As manufactures continue to seek new ways to take advantage of the growth in functional beverage consumption, traditional boundaries in the packaged goods industry are becoming increasingly blurred. Datamonitor’s Daniel Bone investigates a phenomenum which is opening new opportunities for the world’s drinks producers.
Until recently, skin health was still considered to be the domain of the cosmetics industry and restricted largely to topical creams rather than internal nutrition. But CPG developers are now promoting the idea that the outside of the body is a reflection of what goes inside. The proliferation of consumers concerned about wellness and adopting health and beauty regimes suggests that consumer demand for such products is likely to be high.
Products reflecting this development include ‘skingestibles’ (healthcare supplements promising beauty benefits), beverages containing beauty ingredients such as aloe and collagen and drinks being co-branded with a spa or beauty salon. A recently launched US product illustrating the concept is SkinCola. Described as an all-natural, super-oxygenated drink, the beverage claims to be helpful in hydrating and beautifying.
As the connection between beauty and health grows, there is an opportunity for manufacturers and retailers to develop sophisticated product offerings by promoting personal appearance through food and beverages. Ultimately, successful innovation relies upon a clear understanding of consumer needs and how to satisfy them with the appropriate product offering.
Ingredients with a positive effect on health are being introduced in foodstuffs rather than in supplements. Instead of focusing on what can be removed such as sugar or fat, manufacturers are embracing the concept of positive nutrition.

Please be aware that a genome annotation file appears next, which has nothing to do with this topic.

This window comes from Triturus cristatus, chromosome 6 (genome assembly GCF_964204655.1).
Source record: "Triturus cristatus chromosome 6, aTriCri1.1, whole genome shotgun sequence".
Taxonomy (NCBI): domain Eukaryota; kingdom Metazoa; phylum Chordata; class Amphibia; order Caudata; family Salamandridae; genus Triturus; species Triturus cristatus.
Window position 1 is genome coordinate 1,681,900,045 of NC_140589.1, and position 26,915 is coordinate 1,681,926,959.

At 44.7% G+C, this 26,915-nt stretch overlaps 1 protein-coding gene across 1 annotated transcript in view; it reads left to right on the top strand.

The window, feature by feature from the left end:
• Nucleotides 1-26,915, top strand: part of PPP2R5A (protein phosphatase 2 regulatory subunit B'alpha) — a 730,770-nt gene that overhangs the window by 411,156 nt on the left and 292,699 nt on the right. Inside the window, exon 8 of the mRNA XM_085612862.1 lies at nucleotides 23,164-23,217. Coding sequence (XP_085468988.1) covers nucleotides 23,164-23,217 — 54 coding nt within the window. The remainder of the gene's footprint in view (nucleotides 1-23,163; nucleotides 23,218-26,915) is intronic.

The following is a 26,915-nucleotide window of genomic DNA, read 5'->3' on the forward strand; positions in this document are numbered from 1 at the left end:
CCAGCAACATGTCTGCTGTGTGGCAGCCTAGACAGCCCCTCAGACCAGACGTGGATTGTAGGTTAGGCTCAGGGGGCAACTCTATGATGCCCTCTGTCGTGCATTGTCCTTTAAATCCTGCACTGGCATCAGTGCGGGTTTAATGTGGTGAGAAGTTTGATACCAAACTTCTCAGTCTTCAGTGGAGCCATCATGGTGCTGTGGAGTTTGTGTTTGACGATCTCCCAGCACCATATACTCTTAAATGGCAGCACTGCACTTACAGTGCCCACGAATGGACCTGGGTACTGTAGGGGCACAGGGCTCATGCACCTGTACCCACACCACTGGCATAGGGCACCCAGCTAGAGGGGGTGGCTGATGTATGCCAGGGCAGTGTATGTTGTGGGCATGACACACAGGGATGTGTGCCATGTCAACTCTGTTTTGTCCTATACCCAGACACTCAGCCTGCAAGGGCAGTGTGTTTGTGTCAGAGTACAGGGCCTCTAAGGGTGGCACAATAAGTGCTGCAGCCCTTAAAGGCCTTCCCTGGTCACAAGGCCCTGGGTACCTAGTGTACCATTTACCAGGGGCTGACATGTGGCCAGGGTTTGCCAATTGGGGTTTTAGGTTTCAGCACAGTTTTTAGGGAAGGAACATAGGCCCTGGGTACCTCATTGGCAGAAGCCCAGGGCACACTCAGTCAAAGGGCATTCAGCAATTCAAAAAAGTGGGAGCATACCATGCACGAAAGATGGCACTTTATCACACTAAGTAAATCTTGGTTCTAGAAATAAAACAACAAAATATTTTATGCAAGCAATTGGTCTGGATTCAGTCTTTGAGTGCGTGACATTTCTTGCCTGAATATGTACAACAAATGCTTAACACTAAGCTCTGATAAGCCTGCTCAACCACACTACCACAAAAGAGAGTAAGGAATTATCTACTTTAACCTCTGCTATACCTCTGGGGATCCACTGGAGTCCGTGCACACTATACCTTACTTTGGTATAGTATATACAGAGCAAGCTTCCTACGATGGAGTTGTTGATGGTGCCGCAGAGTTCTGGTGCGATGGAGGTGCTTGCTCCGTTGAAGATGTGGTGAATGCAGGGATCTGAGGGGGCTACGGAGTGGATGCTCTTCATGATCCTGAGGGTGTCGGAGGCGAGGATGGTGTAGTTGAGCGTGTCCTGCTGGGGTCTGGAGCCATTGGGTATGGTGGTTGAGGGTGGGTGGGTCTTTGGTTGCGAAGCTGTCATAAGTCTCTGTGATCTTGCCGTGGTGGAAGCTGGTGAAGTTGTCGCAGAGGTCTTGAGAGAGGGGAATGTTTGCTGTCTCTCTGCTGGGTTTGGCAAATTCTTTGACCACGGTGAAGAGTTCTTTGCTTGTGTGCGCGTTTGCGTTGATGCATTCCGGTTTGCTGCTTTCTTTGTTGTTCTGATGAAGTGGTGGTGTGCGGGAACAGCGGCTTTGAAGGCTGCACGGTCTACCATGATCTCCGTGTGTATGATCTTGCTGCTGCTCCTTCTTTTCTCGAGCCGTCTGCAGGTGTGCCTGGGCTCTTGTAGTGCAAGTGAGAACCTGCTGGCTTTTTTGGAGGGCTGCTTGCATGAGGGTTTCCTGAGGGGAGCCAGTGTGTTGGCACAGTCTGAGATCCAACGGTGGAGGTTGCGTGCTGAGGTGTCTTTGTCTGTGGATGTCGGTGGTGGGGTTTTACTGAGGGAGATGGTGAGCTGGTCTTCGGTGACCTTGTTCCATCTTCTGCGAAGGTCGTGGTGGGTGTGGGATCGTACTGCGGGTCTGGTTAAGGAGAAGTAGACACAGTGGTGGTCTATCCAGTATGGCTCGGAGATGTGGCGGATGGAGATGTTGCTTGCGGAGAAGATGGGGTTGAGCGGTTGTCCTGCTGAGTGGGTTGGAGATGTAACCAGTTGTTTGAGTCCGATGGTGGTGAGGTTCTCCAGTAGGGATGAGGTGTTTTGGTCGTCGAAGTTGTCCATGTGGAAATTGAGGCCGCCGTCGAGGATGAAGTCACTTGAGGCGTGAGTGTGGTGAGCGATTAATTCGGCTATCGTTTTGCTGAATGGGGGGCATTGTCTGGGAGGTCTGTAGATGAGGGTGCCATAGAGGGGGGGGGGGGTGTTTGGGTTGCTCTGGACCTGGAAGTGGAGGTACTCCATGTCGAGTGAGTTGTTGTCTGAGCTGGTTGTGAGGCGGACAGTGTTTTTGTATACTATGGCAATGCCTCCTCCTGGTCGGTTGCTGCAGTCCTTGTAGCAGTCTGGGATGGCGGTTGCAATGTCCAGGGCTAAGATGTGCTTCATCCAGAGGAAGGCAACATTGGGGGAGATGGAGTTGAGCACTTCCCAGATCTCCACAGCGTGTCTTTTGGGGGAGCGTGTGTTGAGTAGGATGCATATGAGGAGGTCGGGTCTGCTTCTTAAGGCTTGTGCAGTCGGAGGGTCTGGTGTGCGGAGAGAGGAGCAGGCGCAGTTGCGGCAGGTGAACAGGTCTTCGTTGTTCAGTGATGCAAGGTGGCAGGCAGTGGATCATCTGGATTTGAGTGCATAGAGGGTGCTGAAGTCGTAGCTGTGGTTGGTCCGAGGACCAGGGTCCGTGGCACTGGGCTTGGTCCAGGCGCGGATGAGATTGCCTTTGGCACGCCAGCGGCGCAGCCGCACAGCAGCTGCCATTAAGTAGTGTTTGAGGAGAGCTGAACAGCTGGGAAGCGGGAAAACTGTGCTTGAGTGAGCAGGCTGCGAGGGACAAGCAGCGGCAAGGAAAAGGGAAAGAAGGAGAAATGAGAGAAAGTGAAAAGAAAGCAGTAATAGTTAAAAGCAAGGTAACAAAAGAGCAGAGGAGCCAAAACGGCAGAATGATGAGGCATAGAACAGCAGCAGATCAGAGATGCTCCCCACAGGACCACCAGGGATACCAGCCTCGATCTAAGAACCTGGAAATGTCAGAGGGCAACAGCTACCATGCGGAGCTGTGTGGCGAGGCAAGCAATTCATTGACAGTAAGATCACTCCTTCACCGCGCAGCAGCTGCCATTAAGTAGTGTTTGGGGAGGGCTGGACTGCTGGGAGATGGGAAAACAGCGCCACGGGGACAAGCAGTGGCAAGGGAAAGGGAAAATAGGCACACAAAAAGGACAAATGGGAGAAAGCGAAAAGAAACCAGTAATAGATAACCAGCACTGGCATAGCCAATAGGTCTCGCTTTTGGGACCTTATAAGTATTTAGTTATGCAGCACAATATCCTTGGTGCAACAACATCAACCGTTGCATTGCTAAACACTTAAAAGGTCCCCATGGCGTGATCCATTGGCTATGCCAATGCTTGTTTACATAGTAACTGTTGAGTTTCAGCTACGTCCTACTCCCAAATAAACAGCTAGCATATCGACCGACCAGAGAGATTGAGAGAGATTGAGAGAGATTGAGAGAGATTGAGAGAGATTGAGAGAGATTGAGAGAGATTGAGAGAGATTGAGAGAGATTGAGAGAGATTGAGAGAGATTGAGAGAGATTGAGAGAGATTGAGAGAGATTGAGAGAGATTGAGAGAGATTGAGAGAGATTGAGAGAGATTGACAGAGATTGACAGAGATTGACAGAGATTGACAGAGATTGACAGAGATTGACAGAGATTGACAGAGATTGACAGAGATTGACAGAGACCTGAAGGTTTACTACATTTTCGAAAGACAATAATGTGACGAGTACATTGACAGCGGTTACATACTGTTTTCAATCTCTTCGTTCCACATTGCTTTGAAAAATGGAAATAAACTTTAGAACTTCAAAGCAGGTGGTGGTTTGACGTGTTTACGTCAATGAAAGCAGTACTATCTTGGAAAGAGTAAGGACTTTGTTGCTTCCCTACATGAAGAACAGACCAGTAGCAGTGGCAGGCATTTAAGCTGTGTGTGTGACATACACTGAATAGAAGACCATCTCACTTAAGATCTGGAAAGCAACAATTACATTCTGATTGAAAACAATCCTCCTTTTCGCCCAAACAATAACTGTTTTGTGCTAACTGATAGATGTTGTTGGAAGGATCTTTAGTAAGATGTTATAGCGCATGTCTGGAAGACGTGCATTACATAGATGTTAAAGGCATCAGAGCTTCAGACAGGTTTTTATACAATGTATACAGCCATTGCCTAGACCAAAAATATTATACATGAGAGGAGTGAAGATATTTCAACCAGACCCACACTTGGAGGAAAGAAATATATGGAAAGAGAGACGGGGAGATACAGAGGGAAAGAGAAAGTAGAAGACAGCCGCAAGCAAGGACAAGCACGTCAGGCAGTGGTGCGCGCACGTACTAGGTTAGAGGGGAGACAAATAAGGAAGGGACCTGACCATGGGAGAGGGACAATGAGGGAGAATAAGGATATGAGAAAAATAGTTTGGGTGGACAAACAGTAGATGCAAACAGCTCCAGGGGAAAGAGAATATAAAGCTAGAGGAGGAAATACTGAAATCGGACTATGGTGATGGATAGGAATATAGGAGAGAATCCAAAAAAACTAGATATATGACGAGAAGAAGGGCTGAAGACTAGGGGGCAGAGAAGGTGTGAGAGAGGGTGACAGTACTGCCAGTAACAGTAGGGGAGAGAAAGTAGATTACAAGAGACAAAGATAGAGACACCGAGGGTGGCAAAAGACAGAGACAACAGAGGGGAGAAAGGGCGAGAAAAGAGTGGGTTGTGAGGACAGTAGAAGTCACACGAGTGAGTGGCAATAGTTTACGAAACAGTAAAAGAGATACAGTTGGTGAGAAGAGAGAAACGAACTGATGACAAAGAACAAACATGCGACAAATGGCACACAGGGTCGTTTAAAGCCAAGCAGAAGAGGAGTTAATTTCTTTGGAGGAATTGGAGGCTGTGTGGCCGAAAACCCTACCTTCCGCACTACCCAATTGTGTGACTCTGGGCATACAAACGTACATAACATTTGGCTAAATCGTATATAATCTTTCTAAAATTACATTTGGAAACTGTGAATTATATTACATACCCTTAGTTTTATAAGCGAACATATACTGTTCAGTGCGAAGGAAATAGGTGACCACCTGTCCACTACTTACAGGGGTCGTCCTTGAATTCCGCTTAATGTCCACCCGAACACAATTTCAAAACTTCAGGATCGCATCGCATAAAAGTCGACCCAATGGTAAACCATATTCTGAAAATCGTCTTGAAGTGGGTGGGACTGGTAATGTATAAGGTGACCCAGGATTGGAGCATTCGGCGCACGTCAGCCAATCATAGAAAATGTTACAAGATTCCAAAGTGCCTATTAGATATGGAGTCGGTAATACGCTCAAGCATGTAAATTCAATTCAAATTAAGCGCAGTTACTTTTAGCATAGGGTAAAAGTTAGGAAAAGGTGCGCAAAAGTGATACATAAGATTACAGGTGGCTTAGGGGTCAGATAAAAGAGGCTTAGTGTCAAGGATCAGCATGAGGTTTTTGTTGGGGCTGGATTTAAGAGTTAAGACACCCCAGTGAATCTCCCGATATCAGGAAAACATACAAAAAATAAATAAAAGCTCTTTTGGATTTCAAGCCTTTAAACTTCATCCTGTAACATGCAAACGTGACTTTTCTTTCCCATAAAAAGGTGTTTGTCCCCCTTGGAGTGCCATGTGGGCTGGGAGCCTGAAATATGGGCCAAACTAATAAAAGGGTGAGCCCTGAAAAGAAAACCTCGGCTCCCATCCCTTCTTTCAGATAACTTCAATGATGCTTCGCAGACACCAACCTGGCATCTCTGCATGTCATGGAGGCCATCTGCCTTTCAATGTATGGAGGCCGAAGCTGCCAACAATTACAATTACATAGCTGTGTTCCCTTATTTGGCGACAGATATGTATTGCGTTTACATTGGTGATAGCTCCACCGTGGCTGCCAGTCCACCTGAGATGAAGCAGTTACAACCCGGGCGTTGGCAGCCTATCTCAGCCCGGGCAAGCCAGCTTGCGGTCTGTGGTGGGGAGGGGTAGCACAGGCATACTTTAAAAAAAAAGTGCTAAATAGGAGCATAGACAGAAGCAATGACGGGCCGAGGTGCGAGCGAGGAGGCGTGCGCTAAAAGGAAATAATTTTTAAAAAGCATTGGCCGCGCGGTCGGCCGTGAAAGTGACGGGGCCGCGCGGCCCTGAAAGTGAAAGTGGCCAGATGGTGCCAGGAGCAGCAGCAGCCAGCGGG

Historically, products possessing ingredients with a health effect were related much more to categories and product lines with a healthy image such as dairy products and fruit juices. However, now they are increasingly being incorporated into categories such as biscuits and sweets that have clearly sought to overcome negative consumer perceptions concerning health.
UK supermarket chain Tesco’s launch of what it claimed was the first cholesterol-lowering hard cheese product, called ‘A Healthy Alternative To Cheese’, in the first quarter of 2003, illustrates the move towards positive nutrition. The product is made from milk which has had all of its dairy fat removed and replaced with a vegetable oil which is naturally high in phytosterols and prevents cholesterol entering the blood stream. The product was developed by fellow UK firm Angel Technologies in association with researchers at Cambridge University.
On-the-go consumerism reshapes packaging
Greater time spent commuting has encouraged consumers to multitask while traveling in order to save time, increasing their propensity to eat on-the-move. The need for ‘lifestyle-supporting’ packaging therefore is on the rise.
A number of important innovations are embracing the on-the-go consumerism concept. The concept of ‘sippable’ packages in particular appeals to a broad age range. Whenever possible, manufacturers and retailers must consistently seek to incorporate simple design features that provide consumers with enhanced convenience and mobility for their on-the-go lifestyle.
For example, in the US, Land O’Lakes has found success with its single-serve Grip’n Go fluid milk line. Products include skim milk as well as strawberry, chocolate, chocolate shake and coffee-flavored Grippacchino. The product illustrates the growth opportunities available to CPG players by taking milk from its former status as a mealtime staple to a convenient and nutritious on-the-go beverage.
Opportunities and threats from category and sector synergies
As product innovation in any industry causes category boundaries to shift, traditional players often face new challenges and threats from both emerging and established players in ways that were not previously possible. Spotting such trends early is crucial to getting, or staying, ahead. Marketers need to relentlessly observe how lifestyles and buying habits are changing as this is critical for the new product development process.
Whilst the growing synergies between sectors represent an enormous opportunity for future innovation, especially in the form of joint ventures and strategic alliances, it will also mean many players will be faced with an increasing threat from companies and/or brands outside the traditional remit of what is traditionally considered direct competition.